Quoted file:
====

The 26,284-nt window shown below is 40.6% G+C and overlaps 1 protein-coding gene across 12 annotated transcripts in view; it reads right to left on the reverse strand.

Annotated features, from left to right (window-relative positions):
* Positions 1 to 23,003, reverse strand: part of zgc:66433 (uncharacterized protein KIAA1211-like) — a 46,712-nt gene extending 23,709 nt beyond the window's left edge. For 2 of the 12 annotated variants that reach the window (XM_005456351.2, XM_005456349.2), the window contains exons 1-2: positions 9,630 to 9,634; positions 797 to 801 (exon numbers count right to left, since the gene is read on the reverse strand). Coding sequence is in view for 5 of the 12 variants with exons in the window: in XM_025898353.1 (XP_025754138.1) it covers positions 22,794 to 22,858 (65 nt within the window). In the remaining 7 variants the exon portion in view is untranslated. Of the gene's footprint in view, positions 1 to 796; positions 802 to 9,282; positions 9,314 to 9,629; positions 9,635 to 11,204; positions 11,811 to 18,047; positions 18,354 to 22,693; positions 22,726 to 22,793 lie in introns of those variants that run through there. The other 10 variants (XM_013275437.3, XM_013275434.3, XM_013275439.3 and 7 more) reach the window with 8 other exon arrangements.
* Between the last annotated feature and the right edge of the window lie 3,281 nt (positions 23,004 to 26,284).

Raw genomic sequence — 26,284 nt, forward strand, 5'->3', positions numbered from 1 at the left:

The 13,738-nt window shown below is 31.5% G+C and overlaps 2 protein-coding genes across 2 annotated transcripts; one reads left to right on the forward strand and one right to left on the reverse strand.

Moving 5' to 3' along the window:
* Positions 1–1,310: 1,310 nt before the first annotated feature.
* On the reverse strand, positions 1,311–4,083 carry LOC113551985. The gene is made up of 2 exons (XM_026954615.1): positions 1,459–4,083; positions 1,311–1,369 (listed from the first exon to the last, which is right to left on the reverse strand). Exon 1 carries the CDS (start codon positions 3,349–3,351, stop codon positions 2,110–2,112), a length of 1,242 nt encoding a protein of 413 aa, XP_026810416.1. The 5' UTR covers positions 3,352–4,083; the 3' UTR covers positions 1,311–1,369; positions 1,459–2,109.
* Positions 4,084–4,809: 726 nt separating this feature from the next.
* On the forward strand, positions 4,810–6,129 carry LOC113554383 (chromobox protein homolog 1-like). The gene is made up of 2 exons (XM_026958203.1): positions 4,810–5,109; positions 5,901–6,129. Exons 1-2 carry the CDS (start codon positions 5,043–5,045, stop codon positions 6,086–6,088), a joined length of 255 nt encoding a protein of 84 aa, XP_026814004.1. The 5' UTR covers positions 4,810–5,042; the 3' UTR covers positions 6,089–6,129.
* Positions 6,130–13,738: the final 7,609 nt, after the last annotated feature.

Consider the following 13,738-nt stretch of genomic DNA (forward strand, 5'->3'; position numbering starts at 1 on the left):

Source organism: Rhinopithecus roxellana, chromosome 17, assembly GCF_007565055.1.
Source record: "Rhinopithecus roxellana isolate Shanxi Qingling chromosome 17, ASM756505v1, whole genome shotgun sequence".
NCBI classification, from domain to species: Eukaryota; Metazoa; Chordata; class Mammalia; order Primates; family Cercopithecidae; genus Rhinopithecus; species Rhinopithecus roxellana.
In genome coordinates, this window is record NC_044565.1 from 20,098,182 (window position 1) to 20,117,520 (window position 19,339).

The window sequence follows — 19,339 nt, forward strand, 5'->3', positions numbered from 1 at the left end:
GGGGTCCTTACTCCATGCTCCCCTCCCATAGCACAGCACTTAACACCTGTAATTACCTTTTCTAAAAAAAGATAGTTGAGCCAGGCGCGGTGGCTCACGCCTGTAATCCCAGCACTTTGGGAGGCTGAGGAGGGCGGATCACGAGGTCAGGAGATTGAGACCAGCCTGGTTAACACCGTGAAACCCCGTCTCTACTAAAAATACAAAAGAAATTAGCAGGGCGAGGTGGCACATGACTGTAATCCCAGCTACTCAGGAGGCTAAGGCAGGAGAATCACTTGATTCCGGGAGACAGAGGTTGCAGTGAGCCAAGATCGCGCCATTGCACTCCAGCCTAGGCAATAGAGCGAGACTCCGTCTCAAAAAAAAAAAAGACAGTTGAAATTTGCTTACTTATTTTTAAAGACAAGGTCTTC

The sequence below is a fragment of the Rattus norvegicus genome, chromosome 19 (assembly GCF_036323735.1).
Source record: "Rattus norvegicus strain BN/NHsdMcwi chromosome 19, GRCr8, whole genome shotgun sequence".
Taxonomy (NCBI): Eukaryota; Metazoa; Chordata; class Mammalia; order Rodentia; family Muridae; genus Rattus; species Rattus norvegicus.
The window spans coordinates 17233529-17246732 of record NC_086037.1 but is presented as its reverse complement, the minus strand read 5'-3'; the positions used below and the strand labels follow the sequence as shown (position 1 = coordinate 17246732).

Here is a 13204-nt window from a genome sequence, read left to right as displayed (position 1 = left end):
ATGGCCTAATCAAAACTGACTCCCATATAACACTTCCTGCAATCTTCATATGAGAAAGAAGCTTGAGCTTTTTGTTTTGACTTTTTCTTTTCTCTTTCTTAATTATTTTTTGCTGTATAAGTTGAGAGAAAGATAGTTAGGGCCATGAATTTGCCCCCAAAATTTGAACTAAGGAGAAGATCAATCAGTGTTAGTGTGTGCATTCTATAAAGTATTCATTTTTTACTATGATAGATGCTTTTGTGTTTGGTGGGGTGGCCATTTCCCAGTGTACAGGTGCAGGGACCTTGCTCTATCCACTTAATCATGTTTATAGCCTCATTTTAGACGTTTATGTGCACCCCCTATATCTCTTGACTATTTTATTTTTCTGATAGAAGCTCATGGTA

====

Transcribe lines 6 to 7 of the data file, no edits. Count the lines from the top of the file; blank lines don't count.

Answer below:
The 13,738-nt window shown below is 31.5% G+C and overlaps 2 protein-coding genes across 2 annotated transcripts; one reads left to right on the forward strand and one right to left on the reverse strand.

Moving 5' to 3' along the window: